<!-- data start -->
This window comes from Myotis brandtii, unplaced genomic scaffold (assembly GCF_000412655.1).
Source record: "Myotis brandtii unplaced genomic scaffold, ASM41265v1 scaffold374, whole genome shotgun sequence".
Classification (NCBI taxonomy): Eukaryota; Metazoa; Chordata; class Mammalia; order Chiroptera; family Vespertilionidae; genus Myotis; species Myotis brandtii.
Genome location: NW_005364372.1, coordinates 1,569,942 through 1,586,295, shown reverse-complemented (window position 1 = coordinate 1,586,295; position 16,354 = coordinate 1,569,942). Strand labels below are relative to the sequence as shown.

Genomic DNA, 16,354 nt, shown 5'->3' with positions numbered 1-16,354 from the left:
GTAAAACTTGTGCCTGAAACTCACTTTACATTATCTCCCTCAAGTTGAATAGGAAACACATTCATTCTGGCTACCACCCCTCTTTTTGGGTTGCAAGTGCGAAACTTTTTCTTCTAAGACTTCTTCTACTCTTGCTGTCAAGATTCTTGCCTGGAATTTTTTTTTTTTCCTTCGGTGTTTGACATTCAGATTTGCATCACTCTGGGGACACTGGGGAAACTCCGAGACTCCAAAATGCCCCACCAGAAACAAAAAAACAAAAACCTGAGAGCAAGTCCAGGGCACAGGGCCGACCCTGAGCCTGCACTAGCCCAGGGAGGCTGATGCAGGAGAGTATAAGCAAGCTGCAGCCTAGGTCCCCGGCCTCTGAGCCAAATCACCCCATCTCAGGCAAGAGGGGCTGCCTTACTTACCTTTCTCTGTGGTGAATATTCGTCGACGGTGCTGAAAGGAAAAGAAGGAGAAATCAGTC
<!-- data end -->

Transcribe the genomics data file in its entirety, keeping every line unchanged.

This window comes from Myotis brandtii, unplaced genomic scaffold (assembly GCF_000412655.1).
Source record: "Myotis brandtii unplaced genomic scaffold, ASM41265v1 scaffold374, whole genome shotgun sequence".
Classification (NCBI taxonomy): Eukaryota; Metazoa; Chordata; class Mammalia; order Chiroptera; family Vespertilionidae; genus Myotis; species Myotis brandtii.
Genome location: NW_005364372.1, coordinates 1,569,942 through 1,586,295, shown reverse-complemented (window position 1 = coordinate 1,586,295; position 16,354 = coordinate 1,569,942). Strand labels below are relative to the sequence as shown.

Genomic DNA, 16,354 nt, shown 5'->3' with positions numbered 1-16,354 from the left:
GTAAAACTTGTGCCTGAAACTCACTTTACATTATCTCCCTCAAGTTGAATAGGAAACACATTCATTCTGGCTACCACCCCTCTTTTTGGGTTGCAAGTGCGAAACTTTTTCTTCTAAGACTTCTTCTACTCTTGCTGTCAAGATTCTTGCCTGGAATTTTTTTTTTTTCCTTCGGTGTTTGACATTCAGATTTGCATCACTCTGGGGACACTGGGGAAACTCCGAGACTCCAAAATGCCCCACCAGAAACAAAAAAACAAAAACCTGAGAGCAAGTCCAGGGCACAGGGCCGACCCTGAGCCTGCACTAGCCCAGGGAGGCTGATGCAGGAGAGTATAAGCAAGCTGCAGCCTAGGTCCCCGGCCTCTGAGCCAAATCACCCCATCTCAGGCAAGAGGGGCTGCCTTACTTACCTTTCTCTGTGGTGAATATTCGTCGACGGTGCTGAAAGGAAAAGAAGGAGAAATCAGTC